Hours later, the same AHF employee left Carrel a voice mail and explicitly stated the reason AHF was pulling their support. The voice message transcript:

"Hi Jack how ya doing, this is (the AHF staffer), I've been trying to reach you since yesterday, but unfortunately, uh, we are unable to fund the buses due to your name being on a lawsuit against AHF and it breaks my heart but, um, sorry but we cannot uh, continue to, to do that. Alright. Talk to you later, thanks, bye."

Carrel said the AHF staffer "is a great person. She's been active here for a number of years," and believes she was caught in a terrible situation created by AHF management. "There are many dedicated people working at AHF," said Carrel.

LAAN logoThe withdrawal of organizational and financial support has left organizers with LAAN holding the bag less than five weeks before the event date of May 19.

"This has had an impact," said Dorian-gray Alexander, the Chair of LAAN, "because we had been planning on AHF support to increase the number of participants lobbying their legislature this year. We're working to find a Plan B." Others involved in State advocacy declined to be interviewed, citing the risk of further impact on people living with HIV in the State.

It is not clear why AHF, if they had concerns about working with Carrel, did not work with other organizers instead, rather than engaging in a seemingly punitive action that affected the entire event and the people hoping to attend. It is also unclear if AHF will now withdraw all funds or cease collaborating with any person or agency associated with Jack Carell, something their actions suggest is entirely possible. Considering how close-knit the Louisiana HIV advocacy movement is, such a blanket blacklist could have a troubling effect.

On its web site, AHF includes legislative advocacy as one of its primary activities. That is, when they are not undermining the State-wide advocacy efforts organized in part by people they don't like. Allegedly.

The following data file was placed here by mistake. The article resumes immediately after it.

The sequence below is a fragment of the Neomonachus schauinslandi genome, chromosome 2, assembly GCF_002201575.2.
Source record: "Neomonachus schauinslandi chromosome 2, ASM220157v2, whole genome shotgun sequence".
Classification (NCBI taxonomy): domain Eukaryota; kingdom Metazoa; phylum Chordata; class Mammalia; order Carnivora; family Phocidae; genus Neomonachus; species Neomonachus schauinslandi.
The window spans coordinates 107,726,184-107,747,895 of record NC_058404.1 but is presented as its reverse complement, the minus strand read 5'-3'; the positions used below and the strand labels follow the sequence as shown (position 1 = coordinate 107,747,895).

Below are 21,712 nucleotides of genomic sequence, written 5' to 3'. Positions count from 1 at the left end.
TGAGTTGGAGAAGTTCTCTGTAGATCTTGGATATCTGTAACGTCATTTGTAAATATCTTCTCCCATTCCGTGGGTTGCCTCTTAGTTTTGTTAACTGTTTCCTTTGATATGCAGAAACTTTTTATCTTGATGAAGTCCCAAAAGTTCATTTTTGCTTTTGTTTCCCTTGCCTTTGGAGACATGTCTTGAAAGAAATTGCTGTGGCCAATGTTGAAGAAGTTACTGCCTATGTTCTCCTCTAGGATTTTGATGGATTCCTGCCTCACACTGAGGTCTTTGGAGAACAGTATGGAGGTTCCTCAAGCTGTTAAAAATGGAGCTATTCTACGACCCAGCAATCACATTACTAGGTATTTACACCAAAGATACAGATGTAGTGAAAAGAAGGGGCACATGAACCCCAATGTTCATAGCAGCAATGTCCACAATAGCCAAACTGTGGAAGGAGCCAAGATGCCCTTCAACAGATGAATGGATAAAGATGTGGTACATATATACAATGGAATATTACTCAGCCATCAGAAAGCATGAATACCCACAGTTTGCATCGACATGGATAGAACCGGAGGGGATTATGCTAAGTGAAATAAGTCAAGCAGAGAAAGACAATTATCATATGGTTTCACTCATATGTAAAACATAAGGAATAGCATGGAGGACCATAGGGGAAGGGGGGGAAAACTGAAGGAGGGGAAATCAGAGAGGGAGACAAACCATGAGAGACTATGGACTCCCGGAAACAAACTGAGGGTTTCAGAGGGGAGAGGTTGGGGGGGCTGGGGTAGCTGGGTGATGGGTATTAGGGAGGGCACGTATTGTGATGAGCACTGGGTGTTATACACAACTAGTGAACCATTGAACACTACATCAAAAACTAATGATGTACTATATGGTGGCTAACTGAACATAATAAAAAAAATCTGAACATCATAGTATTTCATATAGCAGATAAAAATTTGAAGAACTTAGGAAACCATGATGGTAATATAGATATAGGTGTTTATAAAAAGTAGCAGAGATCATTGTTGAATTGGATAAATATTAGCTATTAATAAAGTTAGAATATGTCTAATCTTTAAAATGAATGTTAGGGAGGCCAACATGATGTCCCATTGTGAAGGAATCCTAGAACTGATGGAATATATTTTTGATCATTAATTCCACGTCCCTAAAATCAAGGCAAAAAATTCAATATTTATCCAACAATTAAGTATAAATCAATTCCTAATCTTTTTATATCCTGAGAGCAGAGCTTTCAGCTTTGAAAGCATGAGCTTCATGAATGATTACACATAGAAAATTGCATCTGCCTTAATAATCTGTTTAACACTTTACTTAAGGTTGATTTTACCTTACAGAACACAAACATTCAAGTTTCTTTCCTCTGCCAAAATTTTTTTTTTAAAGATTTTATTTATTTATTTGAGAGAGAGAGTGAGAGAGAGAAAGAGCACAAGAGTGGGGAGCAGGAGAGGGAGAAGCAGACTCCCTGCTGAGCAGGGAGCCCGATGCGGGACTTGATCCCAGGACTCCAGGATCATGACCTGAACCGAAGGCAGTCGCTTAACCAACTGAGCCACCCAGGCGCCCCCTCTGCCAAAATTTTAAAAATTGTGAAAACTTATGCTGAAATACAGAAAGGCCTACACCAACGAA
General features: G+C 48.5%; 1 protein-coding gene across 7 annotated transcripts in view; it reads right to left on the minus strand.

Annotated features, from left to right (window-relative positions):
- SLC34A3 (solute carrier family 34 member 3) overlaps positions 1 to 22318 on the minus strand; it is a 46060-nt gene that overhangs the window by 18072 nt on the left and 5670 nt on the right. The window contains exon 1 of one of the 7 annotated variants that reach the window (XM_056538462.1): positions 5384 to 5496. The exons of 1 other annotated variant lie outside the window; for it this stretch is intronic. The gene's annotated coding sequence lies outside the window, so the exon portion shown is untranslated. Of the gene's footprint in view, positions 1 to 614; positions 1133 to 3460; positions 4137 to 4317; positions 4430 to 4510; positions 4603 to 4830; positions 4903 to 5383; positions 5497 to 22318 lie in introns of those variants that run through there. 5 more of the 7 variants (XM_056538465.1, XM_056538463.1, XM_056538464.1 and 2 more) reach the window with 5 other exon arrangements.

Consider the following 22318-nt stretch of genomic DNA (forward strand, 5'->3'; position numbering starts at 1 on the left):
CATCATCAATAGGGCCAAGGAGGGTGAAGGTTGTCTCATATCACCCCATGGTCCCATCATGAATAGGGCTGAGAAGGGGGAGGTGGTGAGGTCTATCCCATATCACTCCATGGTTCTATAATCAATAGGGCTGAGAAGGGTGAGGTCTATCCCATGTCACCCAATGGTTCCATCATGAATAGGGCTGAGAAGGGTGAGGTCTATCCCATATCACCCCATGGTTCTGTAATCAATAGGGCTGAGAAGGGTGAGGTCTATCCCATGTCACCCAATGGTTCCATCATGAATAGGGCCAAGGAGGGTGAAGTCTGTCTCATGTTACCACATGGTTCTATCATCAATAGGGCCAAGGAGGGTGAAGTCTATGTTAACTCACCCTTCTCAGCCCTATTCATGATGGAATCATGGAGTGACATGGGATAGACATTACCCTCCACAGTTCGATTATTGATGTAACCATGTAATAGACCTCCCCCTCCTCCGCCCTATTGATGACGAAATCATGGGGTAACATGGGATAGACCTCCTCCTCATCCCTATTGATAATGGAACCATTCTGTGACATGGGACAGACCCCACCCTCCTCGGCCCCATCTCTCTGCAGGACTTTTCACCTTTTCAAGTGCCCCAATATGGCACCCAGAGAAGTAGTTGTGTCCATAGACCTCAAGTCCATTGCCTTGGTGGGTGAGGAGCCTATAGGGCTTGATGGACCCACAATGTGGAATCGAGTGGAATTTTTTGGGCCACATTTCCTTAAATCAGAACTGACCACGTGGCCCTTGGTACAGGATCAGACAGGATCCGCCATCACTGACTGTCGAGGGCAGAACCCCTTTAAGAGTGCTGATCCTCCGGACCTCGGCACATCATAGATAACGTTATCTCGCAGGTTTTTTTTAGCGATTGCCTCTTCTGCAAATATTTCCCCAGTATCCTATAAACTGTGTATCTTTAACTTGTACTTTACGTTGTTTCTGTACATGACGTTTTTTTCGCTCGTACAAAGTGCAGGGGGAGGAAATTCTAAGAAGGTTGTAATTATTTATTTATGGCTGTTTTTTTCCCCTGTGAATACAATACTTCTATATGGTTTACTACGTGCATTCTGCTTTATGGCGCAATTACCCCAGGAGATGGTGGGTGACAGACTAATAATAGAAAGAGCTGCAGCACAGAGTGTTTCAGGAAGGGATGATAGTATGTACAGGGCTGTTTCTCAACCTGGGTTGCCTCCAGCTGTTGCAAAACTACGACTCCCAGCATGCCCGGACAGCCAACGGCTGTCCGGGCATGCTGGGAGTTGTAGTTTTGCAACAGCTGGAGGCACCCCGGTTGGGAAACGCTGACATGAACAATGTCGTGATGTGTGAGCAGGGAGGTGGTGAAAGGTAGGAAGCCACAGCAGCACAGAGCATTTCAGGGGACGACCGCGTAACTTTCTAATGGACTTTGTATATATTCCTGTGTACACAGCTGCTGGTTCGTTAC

AHF could not be reached for comment.

Mark

Michael Weinstein, the polarizing and famously litigious head of AIDS Healthcare Foundation (AHF) just got a taste of his own medicine when a stunning Whistleblower lawsuit against AHF filed last year was unsealed and made public.

Michael WeinsteinThe 34-page suit, brought by three former staffers who claim they were fired when they raised questions of financial impropriety, charges the agency with ten counts of defrauding the government, conspiracy, and a "multi-State kickback scheme" to maintain service quotas and keep the government-funded gravy train rolling.

In exclusive interviews with My Fabulous Disease, one of the plaintiffs, Jack Carrel of Louisiana, his lead counsel Theodore Leopold, and several prominent figures in the HIV arena spoke out about the details of the charges and what the lawsuit could mean for the beleaguered head of the country's largest provider of HIV clinical services.

A "CRIMINAL EFFORT"

The plaintiffs accuse AHF of an "organizational-wide criminal effort" across at least 12 States in the form of kick-backs to AHF clients and staffers. They believe that AHF has defrauded governmental programs out of tens of millions of dollars, based on their own experience with the agency going back to at least 2010.

The three plaintiffs, all former managers at AHF who were in a position to be familiar with agency policy, also include Mauricio Ferrer of Florida and Shawn Loftis of New York.

When someone tested positive in an AHF clinic, the suit claims, they were offered cash or other inducements to be linked to care in AHF clinics. Furthermore, AHF staff were provided commissions when they successfully linked someone with a positive test result to AHF services. This procedure was developed first in Los Angeles and then spread across all States where AHF has a presence.

The policy wasn't exactly clandestine. In fact, it was written right into the "AHF Linkage to Care Training Manual" included as an exhibit in the lawsuit (partial snapshot below).

AHF Doc 2b